Spend good amount of time to understand the light that’s moving through the day, how mood changes with light and so. Over time you would understand light better. This would improve your eye for detail at the time of shoot – as in, you would know where to make your model stand or place your products according to the natural light.
Choose a subject and try taking photos of it in different time of the day. Observe the differences
Modify the light
Using natural sunlight as it is or just making the subject stand right opposite to the source of light may not work a magic all the time. Sometimes you need to tweak it to bring a whole new mood to your frame.
i) If you want to tell a silhouette story with your models then back-light is your key.
Below is the Photograph where I have used the natural light as back light to create a silhouette.
ii) If you need a under exposed ambiance then it is better to make the subject stand as the same direction as the source of light then using a reflector to reflect the natural light on to the subject. This would make the natural light softer and allows you to shoot photos at under exposed ambience.
In the below photo light is from behind (bit angled towards right) the model but I have used reflector to bounce back some light to model’s face. This reduces the harshness of light and gave a smooth look.
iii) Using a diffuser in harsh light when exposed for ambiance will cut the light, soften it and give a softened glow to the subject.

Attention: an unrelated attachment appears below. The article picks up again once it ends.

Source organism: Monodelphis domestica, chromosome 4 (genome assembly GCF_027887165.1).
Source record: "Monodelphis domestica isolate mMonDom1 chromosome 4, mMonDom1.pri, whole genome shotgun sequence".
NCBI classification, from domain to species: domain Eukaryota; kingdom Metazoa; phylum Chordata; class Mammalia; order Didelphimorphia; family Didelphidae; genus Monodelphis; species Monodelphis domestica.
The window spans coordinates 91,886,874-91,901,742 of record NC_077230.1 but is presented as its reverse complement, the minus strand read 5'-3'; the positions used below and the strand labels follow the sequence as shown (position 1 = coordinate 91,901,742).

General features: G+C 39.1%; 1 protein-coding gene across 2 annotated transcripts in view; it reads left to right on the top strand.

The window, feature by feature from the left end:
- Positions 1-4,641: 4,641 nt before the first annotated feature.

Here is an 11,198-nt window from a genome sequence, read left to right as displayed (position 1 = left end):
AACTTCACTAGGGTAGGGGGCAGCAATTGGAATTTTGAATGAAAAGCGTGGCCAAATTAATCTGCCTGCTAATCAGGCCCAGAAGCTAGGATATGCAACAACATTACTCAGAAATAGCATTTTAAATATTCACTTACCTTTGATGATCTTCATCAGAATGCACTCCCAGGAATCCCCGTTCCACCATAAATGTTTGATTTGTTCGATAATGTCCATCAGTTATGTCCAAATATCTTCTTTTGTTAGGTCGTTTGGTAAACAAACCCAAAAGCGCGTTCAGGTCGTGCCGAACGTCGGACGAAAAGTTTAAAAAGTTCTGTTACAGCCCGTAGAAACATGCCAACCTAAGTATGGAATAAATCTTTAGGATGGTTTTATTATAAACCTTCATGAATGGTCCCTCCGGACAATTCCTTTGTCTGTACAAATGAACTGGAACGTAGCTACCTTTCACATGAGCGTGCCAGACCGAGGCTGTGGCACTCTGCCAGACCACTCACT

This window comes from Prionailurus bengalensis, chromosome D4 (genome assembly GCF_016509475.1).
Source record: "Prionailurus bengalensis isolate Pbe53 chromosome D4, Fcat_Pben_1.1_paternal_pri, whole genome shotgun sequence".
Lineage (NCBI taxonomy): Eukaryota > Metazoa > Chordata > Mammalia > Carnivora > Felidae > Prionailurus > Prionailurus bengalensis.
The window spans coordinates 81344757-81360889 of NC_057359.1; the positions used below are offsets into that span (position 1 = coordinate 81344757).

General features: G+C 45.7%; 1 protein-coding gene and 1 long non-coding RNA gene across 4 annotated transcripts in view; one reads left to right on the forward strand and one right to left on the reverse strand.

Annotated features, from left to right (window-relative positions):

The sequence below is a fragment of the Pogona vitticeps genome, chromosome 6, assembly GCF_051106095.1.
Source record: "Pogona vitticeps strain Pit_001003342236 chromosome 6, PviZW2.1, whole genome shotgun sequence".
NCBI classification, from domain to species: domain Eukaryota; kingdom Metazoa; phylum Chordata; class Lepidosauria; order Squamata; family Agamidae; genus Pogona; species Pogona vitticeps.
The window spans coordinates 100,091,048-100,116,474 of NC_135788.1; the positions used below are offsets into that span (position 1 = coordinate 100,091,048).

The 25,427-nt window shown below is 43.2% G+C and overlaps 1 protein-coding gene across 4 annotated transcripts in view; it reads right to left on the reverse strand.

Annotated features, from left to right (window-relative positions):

In the below photo a diffuser is used to soften the light to achieve smoothness in the face of model.
Like this there are numerous combinations of moods of natural light you can achieve using a light modifier. Also, you don’t need expensive gears or modifiers to work. Even a simple white chart or board can make a huge difference to your photos when it comes to modifying light very mindfully.
Don’t shy away from hard light
There is a general misconception that photographers should only create during the soft-light hours (golden hour / twilight mostly). If your vision is content driven then you would search for a time and mood of the day that suits your content rather than fixing the light first and then shoot something randomly.
So, if your content or concept demands you to shoot in hard light – then do not shy away from it. Try to think of modifiers or tools to modify your light and then use it effectively to your frame. Try to frame your subject smartly so that the hard light tends to add up to the ambiance.